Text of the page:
5 Ways to Strengthen Senior Immunity During The Cold Months

October 13, 2015
Seniors embracing: 5 ways to strengthen immunity

Image from www.plus.google.com

The way the immune system works is still shrouded in mystery, but most scientists agree that there is a link between our lifestyles and our immune system’s capacity to protect us from disease-causing microorganisms. Medically speaking, the elderly are more prone to illness than young adults because the cells that fight infection, called T lymphocytes, develop shorter lifespans as we age. By the same token, seniors also take a longer time to heal than younger adults, and are more susceptible to secondary complications, making the elderly one of the biggest at-risk groups during the cold season.  

The winter months, with their short daylight hours and low temperatures forcing people indoors, pose a special threat to our immune system. During this period, seniors run a higher risk of catching viral and microbial infections.

Although immune system boosters for seniors still remain largely unproven, there is a consensus that certain healthy-living rules help our immune system keep certain pesky pathogens at bay. Read on to see a breakdown of five top well-being tips to boost senior immunity.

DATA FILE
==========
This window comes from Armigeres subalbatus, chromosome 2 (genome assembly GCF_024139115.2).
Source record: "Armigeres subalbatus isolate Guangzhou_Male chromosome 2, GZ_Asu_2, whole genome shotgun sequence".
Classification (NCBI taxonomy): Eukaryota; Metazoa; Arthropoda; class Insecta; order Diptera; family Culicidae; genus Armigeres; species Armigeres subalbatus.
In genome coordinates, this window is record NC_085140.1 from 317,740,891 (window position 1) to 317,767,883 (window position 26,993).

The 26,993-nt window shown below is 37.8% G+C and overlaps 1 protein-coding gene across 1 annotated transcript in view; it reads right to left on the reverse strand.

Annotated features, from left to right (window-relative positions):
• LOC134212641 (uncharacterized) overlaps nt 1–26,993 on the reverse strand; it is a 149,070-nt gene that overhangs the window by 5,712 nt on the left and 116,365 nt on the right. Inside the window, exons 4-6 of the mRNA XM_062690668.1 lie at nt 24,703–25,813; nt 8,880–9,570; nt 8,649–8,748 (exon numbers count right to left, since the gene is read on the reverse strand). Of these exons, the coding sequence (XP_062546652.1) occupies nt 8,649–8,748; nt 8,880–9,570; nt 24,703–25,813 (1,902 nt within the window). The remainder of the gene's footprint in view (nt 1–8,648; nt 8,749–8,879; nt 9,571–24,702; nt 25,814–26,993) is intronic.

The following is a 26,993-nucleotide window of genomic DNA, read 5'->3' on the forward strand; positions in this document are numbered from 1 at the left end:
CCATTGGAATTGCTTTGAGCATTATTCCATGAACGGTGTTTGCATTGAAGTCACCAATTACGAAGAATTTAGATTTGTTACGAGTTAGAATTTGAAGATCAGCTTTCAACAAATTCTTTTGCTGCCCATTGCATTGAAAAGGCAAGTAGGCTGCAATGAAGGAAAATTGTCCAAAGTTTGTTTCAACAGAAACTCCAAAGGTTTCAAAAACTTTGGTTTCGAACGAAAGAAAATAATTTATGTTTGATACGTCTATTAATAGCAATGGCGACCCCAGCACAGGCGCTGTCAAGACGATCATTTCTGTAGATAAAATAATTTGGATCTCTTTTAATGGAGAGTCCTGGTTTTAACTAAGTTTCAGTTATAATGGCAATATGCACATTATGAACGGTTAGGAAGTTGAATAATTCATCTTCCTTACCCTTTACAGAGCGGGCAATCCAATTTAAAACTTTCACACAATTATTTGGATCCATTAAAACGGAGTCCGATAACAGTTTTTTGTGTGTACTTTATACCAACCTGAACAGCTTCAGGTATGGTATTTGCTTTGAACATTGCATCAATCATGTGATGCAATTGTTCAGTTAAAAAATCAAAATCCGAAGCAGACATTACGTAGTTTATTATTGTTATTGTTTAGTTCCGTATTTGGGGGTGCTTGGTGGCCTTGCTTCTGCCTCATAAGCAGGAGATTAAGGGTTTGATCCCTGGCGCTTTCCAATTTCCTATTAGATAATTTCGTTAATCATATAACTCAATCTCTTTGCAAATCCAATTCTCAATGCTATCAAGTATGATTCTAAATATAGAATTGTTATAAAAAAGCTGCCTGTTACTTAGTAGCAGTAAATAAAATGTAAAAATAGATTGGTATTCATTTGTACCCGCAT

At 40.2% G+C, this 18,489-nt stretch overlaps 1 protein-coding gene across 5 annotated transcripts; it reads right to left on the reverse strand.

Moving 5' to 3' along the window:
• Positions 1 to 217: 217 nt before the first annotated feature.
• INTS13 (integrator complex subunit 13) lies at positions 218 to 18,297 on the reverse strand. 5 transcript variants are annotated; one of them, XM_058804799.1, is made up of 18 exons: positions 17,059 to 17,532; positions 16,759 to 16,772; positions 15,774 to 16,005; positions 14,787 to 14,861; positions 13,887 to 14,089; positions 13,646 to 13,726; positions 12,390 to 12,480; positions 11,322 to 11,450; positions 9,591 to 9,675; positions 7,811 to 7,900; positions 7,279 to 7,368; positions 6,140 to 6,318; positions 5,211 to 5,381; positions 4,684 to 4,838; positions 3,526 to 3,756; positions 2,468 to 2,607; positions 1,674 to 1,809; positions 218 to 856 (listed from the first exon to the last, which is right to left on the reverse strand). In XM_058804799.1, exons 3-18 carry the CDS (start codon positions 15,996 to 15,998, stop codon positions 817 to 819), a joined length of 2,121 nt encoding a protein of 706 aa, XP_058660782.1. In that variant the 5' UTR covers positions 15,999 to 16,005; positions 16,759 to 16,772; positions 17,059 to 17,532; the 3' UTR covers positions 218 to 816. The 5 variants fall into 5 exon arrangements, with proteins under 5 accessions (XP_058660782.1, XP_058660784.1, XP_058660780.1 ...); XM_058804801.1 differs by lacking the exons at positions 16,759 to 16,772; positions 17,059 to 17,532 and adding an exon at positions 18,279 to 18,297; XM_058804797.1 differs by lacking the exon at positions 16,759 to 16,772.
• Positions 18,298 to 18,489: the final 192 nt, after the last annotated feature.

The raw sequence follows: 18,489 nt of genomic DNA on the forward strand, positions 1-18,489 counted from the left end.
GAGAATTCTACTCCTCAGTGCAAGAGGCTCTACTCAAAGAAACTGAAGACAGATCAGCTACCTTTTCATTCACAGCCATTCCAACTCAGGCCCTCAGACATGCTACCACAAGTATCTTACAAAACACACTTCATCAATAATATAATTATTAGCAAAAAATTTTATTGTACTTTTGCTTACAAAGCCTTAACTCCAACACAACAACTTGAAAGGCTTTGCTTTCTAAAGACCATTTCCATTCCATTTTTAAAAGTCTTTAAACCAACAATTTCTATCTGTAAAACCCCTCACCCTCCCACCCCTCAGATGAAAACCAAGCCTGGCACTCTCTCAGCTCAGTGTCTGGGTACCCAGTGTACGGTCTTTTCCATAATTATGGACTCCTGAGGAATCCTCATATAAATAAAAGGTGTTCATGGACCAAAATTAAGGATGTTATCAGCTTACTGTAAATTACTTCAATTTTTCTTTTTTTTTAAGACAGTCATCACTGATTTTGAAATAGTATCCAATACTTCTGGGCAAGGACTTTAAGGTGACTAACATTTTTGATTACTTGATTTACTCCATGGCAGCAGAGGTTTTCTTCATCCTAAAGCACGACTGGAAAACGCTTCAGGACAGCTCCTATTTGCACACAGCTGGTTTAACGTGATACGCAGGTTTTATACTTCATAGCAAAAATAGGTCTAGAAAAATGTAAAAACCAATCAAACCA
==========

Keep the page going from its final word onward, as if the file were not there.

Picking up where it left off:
Sleep

Our daily clock is at the heart of how our body works. It stimulates the activation of certain genes, drives the ebb and flow of our metabolism and dictates our cognitive performance. In medical terms, fatigue increases the amount of cortisol in the body, a hormone which indirectly leads to muscle loss and protein depletion. Sleep scientists have recently discovered that there is a link between lack of sleep and certain health issues, such as immunodeficiency, weight gain, depression and reduced fertility. Getting at least seven and a half hours of rest per day is a great way to boost senior immunity during the winter months.

Ways to strengthen senior immunity: elderly man sleeping

Image by Leonardo Alloca (Flickr)